Like a conventional speedlight, best results are obtained in manual exposure mode. Firstly this to avoid over-exposure: your phone’s meter doesn’t know about the bright flash that will light your scene, even with the modelling lamp enabled (and there is no wireless TTL control here). The second reason is because shutter lag varies from phone to phone. If your app pauses to refocus, or take a meter reading, the camera and the flash may go off at different times. User-adjustable flash duration helps here: the longer the flash, the better chance it will cover the exposure (at the cost of drawing more power).
DSLR / mirrorless flash
Smartphones have various limitations, not least of them lens choice, so you may prefer to use a system camera.
To link your camera to the CPFlash, use the included hotshoe radio trigger. It is a simple single-pin trigger, so any adjustments to brightness or flash duration are still done via the mobile app.
Compared to an ordinary speedlight, the CPFlash has a much brighter modelling lamp, so you can get a preview of your lighting without having to take lots of test shots. And if you make both films and stills, you can do it all with the same set of lights.
A traditional CPFlash portrait
With a set of CPFlashes kindly provided by Innovatronix, I (David) decided to try to experiment with using the CPFlash for portrait photography. Let’s start with a traditional three-light setup: main, fill and rim.
How can we position the light? The integrated tilt mechanism acts as a tabletop stand or as a means of attaching the CPFlash directly to a light stand. For use with an umbrella, you can screw a swivel adapter into the tripod socket on the base.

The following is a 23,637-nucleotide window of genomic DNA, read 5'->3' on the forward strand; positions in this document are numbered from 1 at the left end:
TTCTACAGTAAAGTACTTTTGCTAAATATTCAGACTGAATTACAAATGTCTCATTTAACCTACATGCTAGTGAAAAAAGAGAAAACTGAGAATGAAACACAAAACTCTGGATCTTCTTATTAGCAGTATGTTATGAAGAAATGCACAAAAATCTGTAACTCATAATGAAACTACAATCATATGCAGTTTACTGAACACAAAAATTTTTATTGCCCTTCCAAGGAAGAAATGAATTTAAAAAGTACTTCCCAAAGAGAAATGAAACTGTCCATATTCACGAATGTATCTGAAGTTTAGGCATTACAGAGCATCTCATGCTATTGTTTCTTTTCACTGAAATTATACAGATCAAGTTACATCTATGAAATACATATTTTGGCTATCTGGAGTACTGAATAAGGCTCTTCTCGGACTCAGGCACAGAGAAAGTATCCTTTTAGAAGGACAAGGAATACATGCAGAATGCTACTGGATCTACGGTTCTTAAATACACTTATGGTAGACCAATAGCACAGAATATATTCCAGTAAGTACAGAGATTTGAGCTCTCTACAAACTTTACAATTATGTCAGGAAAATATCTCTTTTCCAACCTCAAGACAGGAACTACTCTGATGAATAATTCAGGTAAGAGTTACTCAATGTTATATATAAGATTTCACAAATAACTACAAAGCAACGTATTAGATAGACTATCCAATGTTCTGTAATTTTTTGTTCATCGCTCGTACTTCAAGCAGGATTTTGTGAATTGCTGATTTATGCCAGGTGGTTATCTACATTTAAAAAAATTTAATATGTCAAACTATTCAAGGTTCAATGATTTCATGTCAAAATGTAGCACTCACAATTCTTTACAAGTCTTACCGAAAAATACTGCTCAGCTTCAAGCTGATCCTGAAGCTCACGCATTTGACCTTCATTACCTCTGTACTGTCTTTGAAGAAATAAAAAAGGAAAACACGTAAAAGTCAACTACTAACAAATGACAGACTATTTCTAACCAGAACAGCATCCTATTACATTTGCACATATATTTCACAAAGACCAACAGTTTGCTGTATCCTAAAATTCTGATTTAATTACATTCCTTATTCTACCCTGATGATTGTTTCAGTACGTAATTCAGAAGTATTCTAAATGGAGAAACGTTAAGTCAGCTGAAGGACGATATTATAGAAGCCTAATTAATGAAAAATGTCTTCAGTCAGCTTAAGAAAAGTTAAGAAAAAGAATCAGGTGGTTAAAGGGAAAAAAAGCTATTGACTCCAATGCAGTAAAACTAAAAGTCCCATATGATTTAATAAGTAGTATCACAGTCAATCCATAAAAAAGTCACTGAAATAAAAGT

As it’s around the same size as a speedlight or AD200-style pocket flash, the CPFlash also fits perfectly into a Godox S-type speedlight bracket. This means you can easily attach softboxes and other lighting accessories. Here I use a Pixapro collapsible beauty dish with a honeycomb grid. Both the diffuser panel and the grid will suck up light, so this sort of modifier can push a small light to its limits of power.
Though it doesn’t have a fresnel or barndoors, it is easy enough to control the spread of light from the LEDs, in the same way you might with a speedlight. In my case I used a DIY gridspot to stop my rim light flaring into the camera lens or spilling onto the backdrop. (As a general rule of thumb, if an accessory fits a large-ish speedlight head then it’ll fit the CPFlash as well.) My fill light is a CPFlash, bare, just bouncing off a white wall. Typically I would use a reflector or an umbrella for this, but space was limited as I was literally shooting in a wardrobe.
With the main light set to full power and the fill and rim lights each set to half a power, here is a traditional self-portrait, with a twist: it’s shot on my Honor View 20 smartphone, lit with LED flashes. For these photos the light appears to have a bit of a green colour cast occasionally seen from LEDs (here my phone is set to daylight white balance) though this may be specific to my camera or the light modifier used. This can be controlled for with a manual colour temperature setting, or fixed in post-processing (especially if you have a phone that can capture raw image files).